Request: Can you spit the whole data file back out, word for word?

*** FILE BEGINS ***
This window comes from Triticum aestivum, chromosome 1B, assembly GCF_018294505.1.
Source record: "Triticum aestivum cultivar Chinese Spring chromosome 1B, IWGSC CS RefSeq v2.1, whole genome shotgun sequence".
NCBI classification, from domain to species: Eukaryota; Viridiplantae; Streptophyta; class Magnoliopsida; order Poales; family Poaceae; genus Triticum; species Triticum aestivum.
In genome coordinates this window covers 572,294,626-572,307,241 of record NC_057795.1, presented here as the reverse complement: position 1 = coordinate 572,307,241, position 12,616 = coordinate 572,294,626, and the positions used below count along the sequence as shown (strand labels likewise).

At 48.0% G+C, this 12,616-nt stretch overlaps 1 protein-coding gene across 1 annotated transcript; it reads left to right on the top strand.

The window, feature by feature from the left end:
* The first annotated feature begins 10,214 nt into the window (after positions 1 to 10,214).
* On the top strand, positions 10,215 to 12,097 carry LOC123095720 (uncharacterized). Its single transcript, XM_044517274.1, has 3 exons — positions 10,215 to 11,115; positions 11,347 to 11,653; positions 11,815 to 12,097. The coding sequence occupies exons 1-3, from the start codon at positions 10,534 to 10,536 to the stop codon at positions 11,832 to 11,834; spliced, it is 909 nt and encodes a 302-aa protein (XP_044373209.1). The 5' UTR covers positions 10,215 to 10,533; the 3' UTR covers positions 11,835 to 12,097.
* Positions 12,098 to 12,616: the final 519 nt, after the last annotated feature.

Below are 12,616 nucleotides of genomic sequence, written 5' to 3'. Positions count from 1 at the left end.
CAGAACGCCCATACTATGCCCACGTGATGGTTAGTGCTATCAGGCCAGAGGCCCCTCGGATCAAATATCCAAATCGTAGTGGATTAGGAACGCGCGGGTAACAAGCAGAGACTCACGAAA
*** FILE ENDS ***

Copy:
This window comes from Triticum aestivum, chromosome 1B, assembly GCF_018294505.1.
Source record: "Triticum aestivum cultivar Chinese Spring chromosome 1B, IWGSC CS RefSeq v2.1, whole genome shotgun sequence".
NCBI classification, from domain to species: Eukaryota; Viridiplantae; Streptophyta; class Magnoliopsida; order Poales; family Poaceae; genus Triticum; species Triticum aestivum.
In genome coordinates this window covers 572,294,626-572,307,241 of record NC_057795.1, presented here as the reverse complement: position 1 = coordinate 572,307,241, position 12,616 = coordinate 572,294,626, and the positions used below count along the sequence as shown (strand labels likewise).

At 48.0% G+C, this 12,616-nt stretch overlaps 1 protein-coding gene across 1 annotated transcript; it reads left to right on the top strand.

The window, feature by feature from the left end:
* The first annotated feature begins 10,214 nt into the window (after positions 1 to 10,214).
* On the top strand, positions 10,215 to 12,097 carry LOC123095720 (uncharacterized). Its single transcript, XM_044517274.1, has 3 exons — positions 10,215 to 11,115; positions 11,347 to 11,653; positions 11,815 to 12,097. The coding sequence occupies exons 1-3, from the start codon at positions 10,534 to 10,536 to the stop codon at positions 11,832 to 11,834; spliced, it is 909 nt and encodes a 302-aa protein (XP_044373209.1). The 5' UTR covers positions 10,215 to 10,533; the 3' UTR covers positions 11,835 to 12,097.
* Positions 12,098 to 12,616: the final 519 nt, after the last annotated feature.

Below are 12,616 nucleotides of genomic sequence, written 5' to 3'. Positions count from 1 at the left end.
CAGAACGCCCATACTATGCCCACGTGATGGTTAGTGCTATCAGGCCAGAGGCCCCTCGGATCAAATATCCAAATCGTAGTGGATTAGGAACGCGCGGGTAACAAGCAGAGACTCACGAAA